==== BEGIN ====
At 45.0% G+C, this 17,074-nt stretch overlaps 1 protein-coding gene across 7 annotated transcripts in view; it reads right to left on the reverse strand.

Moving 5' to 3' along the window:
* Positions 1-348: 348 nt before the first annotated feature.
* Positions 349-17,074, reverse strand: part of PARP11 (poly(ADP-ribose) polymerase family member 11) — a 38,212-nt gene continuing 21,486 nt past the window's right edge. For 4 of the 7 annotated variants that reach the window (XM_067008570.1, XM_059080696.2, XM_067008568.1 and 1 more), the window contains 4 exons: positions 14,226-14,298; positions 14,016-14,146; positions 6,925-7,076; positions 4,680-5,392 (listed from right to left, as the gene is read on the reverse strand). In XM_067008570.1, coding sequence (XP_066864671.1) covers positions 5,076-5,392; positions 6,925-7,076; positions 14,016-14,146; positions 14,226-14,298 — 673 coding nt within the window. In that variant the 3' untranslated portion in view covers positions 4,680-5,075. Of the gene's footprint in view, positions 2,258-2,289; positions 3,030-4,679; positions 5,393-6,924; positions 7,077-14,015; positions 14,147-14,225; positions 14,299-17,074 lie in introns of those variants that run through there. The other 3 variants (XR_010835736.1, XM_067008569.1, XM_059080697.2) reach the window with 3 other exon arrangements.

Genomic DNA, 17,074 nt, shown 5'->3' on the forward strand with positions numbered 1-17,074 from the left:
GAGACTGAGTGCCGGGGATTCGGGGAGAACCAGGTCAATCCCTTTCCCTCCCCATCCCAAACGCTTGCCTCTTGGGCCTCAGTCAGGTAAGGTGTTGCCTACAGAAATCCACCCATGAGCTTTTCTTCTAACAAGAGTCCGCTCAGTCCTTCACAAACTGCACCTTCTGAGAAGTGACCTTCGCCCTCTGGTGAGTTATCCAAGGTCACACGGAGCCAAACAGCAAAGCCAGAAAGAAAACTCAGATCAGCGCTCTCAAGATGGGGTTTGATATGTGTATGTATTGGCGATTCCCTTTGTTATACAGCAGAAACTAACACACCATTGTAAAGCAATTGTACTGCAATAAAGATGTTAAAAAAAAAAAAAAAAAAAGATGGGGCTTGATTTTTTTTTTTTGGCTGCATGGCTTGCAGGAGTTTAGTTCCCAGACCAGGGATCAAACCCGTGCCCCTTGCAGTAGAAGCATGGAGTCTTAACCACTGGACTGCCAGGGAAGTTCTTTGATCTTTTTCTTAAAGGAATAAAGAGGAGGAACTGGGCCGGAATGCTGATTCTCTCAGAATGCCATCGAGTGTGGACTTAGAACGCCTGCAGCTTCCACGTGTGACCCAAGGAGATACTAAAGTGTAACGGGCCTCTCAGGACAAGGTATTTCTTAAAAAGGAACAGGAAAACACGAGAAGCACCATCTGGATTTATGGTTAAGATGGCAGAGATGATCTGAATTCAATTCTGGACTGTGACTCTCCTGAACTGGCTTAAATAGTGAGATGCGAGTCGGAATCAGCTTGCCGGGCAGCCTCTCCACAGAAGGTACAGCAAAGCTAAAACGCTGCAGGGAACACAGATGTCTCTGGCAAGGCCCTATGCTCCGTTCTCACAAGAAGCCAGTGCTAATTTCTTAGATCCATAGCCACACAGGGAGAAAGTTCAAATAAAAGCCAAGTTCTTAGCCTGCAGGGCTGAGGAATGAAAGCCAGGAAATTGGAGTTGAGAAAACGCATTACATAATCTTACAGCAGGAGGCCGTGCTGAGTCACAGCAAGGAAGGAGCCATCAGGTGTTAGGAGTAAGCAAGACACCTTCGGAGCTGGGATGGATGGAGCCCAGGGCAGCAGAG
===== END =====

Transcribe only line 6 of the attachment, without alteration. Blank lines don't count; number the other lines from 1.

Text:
GAGACTGAGTGCCGGGGATTCGGGGAGAACCAGGTCAATCCCTTTCCCTCCCCATCCCAAACGCTTGCCTCTTGGGCCTCAGTCAGGTAAGGTGTTGCCTACAGAAATCCACCCATGAGCTTTTCTTCTAACAAGAGTCCGCTCAGTCCTTCACAAACTGCACCTTCTGAGAAGTGACCTTCGCCCTCTGGTGAGTTATCCAAGGTCACACGGAGCCAAACAGCAAAGCCAGAAAGAAAACTCAGATCAGCGCTCTCAAGATGGGGTTTGATATGTGTATGTATTGGCGATTCCCTTTGTTATACAGCAGAAACTAACACACCATTGTAAAGCAATTGTACTGCAATAAAGATGTTAAAAAAAAAAAAAAAAAAAGATGGGGCTTGATTTTTTTTTTTTGGCTGCATGGCTTGCAGGAGTTTAGTTCCCAGACCAGGGATCAAACCCGTGCCCCTTGCAGTAGAAGCATGGAGTCTTAACCACTGGACTGCCAGGGAAGTTCTTTGATCTTTTTCTTAAAGGAATAAAGAGGAGGAACTGGGCCGGAATGCTGATTCTCTCAGAATGCCATCGAGTGTGGACTTAGAACGCCTGCAGCTTCCACGTGTGACCCAAGGAGATACTAAAGTGTAACGGGCCTCTCAGGACAAGGTATTTCTTAAAAAGGAACAGGAAAACACGAGAAGCACCATCTGGATTTATGGTTAAGATGGCAGAGATGATCTGAATTCAATTCTGGACTGTGACTCTCCTGAACTGGCTTAAATAGTGAGATGCGAGTCGGAATCAGCTTGCCGGGCAGCCTCTCCACAGAAGGTACAGCAAAGCTAAAACGCTGCAGGGAACACAGATGTCTCTGGCAAGGCCCTATGCTCCGTTCTCACAAGAAGCCAGTGCTAATTTCTTAGATCCATAGCCACACAGGGAGAAAGTTCAAATAAAAGCCAAGTTCTTAGCCTGCAGGGCTGAGGAATGAAAGCCAGGAAATTGGAGTTGAGAAAACGCATTACATAATCTTACAGCAGGAGGCCGTGCTGAGTCACAGCAAGGAAGGAGCCATCAGGTGTTAGGAGTAAGCAAGACACCTTCGGAGCTGGGATGGATGGAGCCCAGGGCAGCAGAG